Internal Medicine: Open Access

Internal Medicine: Open Access
Open Access

ISSN: 2165-8048


C-Peptide as a Marker for Diabetic Nephropathy

Maimoona Mushtaq Masoom and Fatma Albiladi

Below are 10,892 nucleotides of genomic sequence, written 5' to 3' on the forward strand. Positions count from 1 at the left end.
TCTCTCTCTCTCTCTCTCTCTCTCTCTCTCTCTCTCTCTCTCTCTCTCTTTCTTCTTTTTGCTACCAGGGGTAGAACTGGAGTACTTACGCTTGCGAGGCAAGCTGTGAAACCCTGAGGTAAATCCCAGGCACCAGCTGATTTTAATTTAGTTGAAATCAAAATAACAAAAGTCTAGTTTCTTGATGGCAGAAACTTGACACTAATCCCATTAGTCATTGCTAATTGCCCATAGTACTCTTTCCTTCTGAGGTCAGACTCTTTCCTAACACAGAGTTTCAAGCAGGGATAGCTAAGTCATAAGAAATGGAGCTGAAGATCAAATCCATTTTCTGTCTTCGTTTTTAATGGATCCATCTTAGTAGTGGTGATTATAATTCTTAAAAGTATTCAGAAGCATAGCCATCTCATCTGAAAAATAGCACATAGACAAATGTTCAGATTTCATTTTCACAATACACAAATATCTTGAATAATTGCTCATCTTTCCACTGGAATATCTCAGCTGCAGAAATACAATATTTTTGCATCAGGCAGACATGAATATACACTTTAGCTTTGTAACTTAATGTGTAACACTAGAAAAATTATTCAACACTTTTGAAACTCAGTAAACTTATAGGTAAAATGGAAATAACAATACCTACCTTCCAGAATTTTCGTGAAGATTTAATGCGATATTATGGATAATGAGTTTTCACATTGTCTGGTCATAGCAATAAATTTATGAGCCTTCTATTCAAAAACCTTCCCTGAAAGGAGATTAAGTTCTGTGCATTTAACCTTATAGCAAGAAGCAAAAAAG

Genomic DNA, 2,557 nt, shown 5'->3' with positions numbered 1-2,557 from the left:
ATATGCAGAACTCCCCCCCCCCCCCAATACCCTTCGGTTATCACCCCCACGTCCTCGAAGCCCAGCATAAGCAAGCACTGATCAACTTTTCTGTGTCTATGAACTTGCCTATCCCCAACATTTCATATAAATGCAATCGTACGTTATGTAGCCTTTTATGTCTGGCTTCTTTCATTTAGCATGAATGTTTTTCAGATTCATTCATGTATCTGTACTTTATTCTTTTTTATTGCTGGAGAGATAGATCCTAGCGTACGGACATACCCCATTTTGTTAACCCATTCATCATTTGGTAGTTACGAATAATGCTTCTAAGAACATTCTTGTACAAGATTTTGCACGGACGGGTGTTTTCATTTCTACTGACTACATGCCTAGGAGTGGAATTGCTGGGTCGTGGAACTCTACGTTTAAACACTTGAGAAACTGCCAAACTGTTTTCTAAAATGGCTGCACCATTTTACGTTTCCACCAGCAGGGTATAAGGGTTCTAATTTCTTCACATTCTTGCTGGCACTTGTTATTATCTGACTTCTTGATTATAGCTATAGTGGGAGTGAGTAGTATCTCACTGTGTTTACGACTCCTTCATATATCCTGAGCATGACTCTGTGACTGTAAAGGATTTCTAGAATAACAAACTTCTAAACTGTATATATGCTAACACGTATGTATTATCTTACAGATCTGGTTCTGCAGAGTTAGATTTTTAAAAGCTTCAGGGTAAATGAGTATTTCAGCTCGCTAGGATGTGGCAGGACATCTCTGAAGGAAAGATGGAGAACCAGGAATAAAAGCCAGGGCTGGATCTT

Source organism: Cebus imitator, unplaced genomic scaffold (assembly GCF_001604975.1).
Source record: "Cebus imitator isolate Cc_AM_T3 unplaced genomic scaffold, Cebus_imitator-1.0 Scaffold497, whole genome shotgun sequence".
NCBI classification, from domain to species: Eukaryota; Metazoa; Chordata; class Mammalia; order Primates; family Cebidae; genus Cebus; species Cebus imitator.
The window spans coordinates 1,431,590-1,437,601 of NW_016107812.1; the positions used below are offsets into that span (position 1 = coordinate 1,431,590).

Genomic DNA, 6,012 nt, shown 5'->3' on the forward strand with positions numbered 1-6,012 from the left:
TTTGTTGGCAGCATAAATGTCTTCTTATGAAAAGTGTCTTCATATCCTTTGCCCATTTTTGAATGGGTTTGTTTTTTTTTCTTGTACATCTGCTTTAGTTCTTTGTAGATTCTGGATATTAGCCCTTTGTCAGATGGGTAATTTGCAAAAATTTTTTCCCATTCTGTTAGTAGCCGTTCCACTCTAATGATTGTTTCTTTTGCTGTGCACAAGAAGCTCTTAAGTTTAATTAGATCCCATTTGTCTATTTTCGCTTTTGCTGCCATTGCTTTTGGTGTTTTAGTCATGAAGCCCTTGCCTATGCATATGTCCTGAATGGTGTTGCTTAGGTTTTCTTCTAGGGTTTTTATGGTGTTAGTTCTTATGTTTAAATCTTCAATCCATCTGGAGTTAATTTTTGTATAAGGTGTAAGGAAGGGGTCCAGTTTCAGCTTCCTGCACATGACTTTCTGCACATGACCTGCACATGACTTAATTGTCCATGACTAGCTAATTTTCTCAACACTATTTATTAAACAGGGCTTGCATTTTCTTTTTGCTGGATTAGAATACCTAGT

Diabetes mellitus is a metabolic disorder of multiple aetiology. Destruction of pancreatic beta cells, hyperglycaemia, and insulin deficiency cause type 1 diabetes mellitus. Diabetic nephropathy is the damage to kidneys because of diabetes. It is predominantly seen in patients with type 1 diabetes (insulin-dependent type) and type 2 diabetes (non-insulin-dependent type). An active peptide hormone, C-peptide has the likelihood of causing major physiological effects. C-peptide is the best indication of endogenous insulin secretion occurring in patients with diabetes. In this regard, the current study undertakes a comprehensive study of C-peptide and kidney (renal) failure in patients with diabetes mellitus in order to assess their association. A prospective cross sectional study is conducted at King Abdul Aziz University Hospital. The subjects for this study were patients with type 2 DM. Laboratory tests such as HbA1c, serum creatinine, urine albumin and creatinine, fasting serum C-peptide, and blood urea nitrogen are conducted. Data was analysed using analysis of variance (ANOVA) test to compare the values between different category patients. The study also found that there exists a significant mean difference between Cystacin C and C-peptide levels. However, the study has certain limitations. Firstly, the number of patients with elevated levels of serum C-peptide was very small, and hence, valid conclusions with respect to the association of serum C-peptide with renal parameters could not be discerned. Therefore, there is a need for further studies with more number of patients.